People who were against conscription were part of the Liberal and Independent party. The people who supported it were part of the Unionists. This divided Canada due the disagreements between French Canadians and English Canadians as the French believe that they serve no loyalty to Britain or France.
  • The Conscription Crisis

    The Conscription Crisis
    On May 18, 1917, the government of Canada (Prime Minister Borden) thought it would be best to conscript young men into the military, due to the lack of volunteers. French Canadians, farmers, and non-British immigrants were mostly against this idea. On the other hand, Canadians who were fluent on English, along with the Prime Minister, supported this system.
  • Introduction of Income Tax

    Introduction of Income Tax
    On July 25, 1917, Canada’s federal government (Thomas White), introduced the Income Tax Act. The reason for this was to pay for expenses of the war. Both personal and corporate incomes were included.
  • Battle of Passchendaele

    Battle of Passchendaele
    The Third Battle of Ypres or aka, Battle of Passchendaele, was fought in Passchendaele, West Flanders, Belgium from July 31st to November 10th 1917. The nations who participated in this fight included the United Kingdom, France, Canada, Australia and New Zealand, who were against the German Empire. The British tried a new tactic in being able to go through the German’s line and also attempted to take a ridge near Passchendaele.
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    Battle of Passchendaele (Continued....)

    This battle was fought during horrible weather conditions, with slippery mud, water-filled shell holes. Canadians joined the battlefield on October 26th and took over the ridge on November 6th. In the end, there were approximately 15,654 Canadian casualties (including 4,000 deaths), 275,000 British casualties, 220,000 German casualties. The significance of this battle was that it was muddy and pointless causing many unnecessary deaths.
  • Russian Revolution (October Revolution Pt.1/2)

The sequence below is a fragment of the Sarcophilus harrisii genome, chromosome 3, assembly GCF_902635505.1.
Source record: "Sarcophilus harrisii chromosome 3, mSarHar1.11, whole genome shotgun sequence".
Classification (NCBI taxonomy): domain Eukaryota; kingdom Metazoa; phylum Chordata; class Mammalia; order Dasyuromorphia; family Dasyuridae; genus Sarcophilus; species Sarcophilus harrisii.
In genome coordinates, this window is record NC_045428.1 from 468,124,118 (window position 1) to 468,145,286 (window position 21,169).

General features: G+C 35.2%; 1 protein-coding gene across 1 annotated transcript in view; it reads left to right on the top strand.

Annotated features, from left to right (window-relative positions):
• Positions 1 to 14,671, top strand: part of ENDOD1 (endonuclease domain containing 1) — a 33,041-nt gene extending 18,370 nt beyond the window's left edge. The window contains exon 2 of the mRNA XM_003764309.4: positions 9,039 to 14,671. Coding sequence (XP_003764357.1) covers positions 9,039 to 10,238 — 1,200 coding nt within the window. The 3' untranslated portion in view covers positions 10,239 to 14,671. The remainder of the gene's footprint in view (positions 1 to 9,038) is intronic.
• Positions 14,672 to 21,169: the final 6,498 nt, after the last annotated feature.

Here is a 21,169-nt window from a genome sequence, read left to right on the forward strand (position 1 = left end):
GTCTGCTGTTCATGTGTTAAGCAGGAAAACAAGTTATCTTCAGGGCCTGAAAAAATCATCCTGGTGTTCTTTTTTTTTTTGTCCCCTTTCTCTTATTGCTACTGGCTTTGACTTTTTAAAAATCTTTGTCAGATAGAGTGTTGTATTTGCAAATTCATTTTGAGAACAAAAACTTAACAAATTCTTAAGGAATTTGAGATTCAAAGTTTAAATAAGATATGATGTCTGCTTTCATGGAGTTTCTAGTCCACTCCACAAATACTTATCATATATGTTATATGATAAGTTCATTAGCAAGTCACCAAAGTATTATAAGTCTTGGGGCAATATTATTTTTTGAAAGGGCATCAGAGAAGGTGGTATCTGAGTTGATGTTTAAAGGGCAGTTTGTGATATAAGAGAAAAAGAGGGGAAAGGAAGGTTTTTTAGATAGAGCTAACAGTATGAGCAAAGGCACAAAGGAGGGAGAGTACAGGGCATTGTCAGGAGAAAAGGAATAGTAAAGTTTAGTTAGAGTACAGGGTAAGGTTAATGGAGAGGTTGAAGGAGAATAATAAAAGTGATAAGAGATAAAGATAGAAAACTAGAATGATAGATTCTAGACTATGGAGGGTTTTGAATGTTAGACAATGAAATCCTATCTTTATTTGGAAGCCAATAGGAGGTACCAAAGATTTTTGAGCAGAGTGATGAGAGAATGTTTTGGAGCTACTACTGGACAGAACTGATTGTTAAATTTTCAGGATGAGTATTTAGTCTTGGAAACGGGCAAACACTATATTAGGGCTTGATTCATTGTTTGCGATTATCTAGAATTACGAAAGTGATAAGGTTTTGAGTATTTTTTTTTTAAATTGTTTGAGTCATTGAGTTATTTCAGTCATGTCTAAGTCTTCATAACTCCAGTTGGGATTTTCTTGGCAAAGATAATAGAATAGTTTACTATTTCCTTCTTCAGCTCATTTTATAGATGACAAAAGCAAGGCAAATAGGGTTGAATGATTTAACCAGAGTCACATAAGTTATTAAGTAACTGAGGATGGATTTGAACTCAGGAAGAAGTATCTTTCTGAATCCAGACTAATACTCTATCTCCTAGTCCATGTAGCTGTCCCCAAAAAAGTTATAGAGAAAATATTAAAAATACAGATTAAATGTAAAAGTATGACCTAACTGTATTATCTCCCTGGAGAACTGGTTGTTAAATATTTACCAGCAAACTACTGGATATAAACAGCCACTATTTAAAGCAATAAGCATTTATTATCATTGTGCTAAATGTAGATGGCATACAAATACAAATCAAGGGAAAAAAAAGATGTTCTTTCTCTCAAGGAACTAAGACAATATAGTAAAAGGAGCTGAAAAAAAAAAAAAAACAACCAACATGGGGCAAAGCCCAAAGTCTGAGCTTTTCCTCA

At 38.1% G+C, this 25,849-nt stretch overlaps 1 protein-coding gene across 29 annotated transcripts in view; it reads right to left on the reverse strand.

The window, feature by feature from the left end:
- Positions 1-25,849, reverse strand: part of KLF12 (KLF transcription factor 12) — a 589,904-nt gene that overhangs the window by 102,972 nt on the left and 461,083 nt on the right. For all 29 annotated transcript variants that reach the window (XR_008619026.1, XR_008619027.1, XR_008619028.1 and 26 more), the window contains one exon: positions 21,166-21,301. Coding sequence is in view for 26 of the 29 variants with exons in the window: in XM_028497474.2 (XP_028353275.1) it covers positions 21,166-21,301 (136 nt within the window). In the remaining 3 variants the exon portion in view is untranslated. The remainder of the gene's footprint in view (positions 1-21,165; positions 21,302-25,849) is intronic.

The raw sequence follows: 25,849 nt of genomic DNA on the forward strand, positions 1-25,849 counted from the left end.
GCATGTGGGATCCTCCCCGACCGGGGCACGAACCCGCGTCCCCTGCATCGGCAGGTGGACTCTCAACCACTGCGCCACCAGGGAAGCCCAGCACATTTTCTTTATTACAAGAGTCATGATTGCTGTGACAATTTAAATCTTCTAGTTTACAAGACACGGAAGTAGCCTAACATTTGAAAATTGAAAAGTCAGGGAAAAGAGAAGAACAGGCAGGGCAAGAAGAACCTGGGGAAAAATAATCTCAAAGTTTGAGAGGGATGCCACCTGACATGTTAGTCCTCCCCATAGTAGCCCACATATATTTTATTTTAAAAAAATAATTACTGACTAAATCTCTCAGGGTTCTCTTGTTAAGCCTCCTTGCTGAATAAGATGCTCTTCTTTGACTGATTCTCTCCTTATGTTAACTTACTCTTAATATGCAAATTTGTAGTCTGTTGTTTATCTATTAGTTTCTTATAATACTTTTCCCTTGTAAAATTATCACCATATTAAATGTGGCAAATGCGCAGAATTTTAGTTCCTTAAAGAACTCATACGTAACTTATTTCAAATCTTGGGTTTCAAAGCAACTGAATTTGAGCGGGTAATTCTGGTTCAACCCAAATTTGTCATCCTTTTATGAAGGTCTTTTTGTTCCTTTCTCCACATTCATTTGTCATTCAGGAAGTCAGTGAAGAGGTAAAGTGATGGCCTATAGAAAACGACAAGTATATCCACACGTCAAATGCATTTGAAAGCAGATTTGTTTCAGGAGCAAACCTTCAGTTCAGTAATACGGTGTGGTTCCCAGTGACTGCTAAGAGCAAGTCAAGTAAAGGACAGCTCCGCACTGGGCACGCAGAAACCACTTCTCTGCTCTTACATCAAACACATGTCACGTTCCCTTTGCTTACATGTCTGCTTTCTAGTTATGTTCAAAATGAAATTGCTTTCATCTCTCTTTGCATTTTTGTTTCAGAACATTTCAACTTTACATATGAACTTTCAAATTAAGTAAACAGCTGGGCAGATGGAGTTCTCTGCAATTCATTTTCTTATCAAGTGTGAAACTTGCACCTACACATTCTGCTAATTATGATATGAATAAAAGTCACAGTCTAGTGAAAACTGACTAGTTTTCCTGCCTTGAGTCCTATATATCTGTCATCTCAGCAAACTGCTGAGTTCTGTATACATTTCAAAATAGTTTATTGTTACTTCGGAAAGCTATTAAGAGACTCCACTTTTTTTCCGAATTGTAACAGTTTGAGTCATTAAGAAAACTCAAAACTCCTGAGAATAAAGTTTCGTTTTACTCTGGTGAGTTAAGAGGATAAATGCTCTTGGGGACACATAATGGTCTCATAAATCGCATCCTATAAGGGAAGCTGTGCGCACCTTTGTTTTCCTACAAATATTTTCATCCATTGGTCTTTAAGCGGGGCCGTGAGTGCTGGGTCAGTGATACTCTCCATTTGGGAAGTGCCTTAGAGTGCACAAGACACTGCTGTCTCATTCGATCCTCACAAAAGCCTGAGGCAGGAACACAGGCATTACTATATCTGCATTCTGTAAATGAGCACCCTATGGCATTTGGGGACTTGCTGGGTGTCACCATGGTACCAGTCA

Russian Revolution (October Revolution Pt.1/2)
    A new government then took over (Petrograd Soviet & Provisional Government). During the October Revolution, the new government decided to stay in the war. The Bolsheviks (led by Vladimir Lenin) were part of the Communist Party of the Soviet Union. Vladimir promised the people of the country that he would end Russia’s involvement in the war, solve food shortages, and give land to peasants.
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    Russian Revolution (October Revolution Pt.2/2)

    On November 6th and 8th 1917, Vladimir and his army ambushed and arrested the Provisional Government, which then made him in charge of Russia. After the revolution, the Bolshevik government signed a peace treaty along with Germany to leave the war.
  • The Khaki Election

    The Khaki Election
    The Prime Minister of Canada promised that he wouldn’t continue to conscript men to war. Though, this did not continue due to his visit of Canadian soldiers in France and Britain during the spring. He felt pity for these soldiers, so he then decided to pursue conscription. In the summer, Borden established the Military Voters Act, a law that allows men and women to vote overseas.
  • The Khaki Election (Continued....)

    The Khaki Election (Continued....)
    The elections were coming up and the Prime Minister knew that the people who lived in Quebec would not vote for him since the French Canadians were against conscription. On September 20th, an act called “Wartime Elections Act” was passed. This act allowed women to federally vote if they were related to servicemen/soldiers. It was designed to bring more voters who are likely to support the Unionists. “The Khaki Election” was named after the troop’s uniform colour.
  • Armistice (End of WW1)

    Armistice (End of WW1)
    Germany and the rest of the Central powers were exhausted. They were out of stocks and couldn’t continue due to lack of troops, food, and supplies. German Emperor Kaiser agreed to a ceasefire. An armistice (an agreement of parties in war to stop fighting) was signed to end the war in France at 5:00am on November 11, 1918. The war then ended at 11:00am, which marks the date and time of our annual Remembrance Day ceremonies.